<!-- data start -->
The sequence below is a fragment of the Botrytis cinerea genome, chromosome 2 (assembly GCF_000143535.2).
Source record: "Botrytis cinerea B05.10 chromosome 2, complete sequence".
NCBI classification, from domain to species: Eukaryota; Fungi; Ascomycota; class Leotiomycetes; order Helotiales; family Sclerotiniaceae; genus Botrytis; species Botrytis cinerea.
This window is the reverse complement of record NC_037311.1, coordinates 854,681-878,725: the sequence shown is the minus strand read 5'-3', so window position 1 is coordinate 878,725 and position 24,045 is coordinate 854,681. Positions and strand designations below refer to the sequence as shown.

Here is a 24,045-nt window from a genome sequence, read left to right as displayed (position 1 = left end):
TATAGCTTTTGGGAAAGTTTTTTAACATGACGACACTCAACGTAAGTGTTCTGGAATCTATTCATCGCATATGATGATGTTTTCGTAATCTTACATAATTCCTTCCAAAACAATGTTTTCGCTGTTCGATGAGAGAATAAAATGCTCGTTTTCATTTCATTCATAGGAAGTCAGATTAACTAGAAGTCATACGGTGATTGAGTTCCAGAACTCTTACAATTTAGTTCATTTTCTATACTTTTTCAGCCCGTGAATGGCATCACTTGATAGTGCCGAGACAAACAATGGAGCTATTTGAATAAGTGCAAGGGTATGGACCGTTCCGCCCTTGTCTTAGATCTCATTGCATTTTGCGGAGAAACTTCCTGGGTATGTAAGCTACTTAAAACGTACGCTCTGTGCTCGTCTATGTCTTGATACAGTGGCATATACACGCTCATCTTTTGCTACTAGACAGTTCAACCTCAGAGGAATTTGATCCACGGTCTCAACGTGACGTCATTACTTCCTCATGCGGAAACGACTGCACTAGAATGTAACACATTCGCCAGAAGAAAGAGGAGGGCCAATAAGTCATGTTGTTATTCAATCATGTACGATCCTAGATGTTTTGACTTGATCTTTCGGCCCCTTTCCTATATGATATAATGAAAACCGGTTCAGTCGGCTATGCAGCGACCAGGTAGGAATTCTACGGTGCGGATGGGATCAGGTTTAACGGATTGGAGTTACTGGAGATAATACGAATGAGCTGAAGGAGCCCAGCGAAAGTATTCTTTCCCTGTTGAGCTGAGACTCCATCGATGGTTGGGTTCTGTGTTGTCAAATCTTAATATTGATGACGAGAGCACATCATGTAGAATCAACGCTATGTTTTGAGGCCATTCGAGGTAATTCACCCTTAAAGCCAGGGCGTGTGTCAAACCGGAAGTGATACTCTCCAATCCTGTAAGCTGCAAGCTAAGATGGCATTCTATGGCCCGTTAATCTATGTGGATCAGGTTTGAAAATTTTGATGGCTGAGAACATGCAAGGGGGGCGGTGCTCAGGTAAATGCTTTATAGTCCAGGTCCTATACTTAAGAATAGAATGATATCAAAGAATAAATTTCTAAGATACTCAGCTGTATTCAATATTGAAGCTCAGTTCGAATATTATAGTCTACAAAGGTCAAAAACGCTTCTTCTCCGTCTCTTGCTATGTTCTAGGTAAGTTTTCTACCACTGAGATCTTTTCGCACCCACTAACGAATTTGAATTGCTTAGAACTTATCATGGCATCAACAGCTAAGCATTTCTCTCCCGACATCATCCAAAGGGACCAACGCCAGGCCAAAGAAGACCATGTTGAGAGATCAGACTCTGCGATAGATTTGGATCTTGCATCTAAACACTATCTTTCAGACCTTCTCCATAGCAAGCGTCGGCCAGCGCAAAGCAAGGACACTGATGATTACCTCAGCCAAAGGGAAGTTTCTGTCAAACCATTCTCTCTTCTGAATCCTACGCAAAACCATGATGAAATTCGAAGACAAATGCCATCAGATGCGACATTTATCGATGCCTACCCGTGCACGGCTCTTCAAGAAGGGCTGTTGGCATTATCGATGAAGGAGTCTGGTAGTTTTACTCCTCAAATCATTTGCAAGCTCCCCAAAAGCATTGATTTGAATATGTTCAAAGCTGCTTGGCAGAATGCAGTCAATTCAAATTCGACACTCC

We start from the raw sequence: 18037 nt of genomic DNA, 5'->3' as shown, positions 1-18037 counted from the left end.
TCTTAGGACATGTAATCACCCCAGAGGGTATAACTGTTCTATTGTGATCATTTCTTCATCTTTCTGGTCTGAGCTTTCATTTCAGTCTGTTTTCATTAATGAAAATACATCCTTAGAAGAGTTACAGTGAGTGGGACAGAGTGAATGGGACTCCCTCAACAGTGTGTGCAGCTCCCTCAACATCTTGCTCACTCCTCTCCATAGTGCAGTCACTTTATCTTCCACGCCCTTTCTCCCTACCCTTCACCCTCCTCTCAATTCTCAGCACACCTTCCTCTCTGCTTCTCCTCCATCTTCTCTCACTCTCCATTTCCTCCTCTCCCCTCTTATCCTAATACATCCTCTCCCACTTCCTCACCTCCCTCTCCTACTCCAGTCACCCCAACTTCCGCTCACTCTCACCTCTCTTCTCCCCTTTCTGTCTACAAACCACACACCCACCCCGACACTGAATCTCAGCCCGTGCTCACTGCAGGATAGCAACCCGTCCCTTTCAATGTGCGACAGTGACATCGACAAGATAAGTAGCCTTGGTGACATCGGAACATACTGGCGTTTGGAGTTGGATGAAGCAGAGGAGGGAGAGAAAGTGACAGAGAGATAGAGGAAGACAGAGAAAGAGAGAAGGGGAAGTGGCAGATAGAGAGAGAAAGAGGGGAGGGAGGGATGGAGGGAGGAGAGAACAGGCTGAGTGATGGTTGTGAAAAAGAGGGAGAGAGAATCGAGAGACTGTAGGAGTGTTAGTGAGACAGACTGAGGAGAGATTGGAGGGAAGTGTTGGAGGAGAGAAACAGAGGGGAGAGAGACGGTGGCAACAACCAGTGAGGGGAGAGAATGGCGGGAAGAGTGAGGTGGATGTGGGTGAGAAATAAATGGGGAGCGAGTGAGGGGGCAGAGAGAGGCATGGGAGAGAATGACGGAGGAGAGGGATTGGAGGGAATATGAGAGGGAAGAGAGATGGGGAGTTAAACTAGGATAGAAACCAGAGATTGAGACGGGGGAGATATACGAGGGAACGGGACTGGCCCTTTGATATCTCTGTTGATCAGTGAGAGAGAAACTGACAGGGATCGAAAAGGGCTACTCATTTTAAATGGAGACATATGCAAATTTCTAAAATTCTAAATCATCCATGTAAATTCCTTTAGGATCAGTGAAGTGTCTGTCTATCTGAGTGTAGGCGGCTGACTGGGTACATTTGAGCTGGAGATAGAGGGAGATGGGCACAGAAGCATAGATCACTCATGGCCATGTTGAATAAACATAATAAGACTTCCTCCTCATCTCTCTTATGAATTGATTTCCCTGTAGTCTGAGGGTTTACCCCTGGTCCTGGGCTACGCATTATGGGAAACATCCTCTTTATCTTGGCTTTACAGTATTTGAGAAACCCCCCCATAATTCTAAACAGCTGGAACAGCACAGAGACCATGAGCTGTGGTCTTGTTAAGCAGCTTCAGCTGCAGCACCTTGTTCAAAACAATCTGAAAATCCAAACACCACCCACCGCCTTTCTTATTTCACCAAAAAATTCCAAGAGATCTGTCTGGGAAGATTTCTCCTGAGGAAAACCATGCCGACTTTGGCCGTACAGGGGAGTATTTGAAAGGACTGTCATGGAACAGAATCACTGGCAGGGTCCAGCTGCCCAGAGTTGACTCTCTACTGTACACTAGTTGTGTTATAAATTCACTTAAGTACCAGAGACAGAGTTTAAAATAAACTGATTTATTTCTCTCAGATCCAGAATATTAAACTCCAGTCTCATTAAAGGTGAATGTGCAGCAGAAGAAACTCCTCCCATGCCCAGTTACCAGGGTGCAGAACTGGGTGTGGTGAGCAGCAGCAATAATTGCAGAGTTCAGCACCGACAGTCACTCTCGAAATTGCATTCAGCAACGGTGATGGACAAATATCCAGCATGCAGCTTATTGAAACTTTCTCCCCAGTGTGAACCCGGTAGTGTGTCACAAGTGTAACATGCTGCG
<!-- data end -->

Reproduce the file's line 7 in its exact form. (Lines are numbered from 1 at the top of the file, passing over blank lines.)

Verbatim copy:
We start from the raw sequence: 18037 nt of genomic DNA, 5'->3' as shown, positions 1-18037 counted from the left end.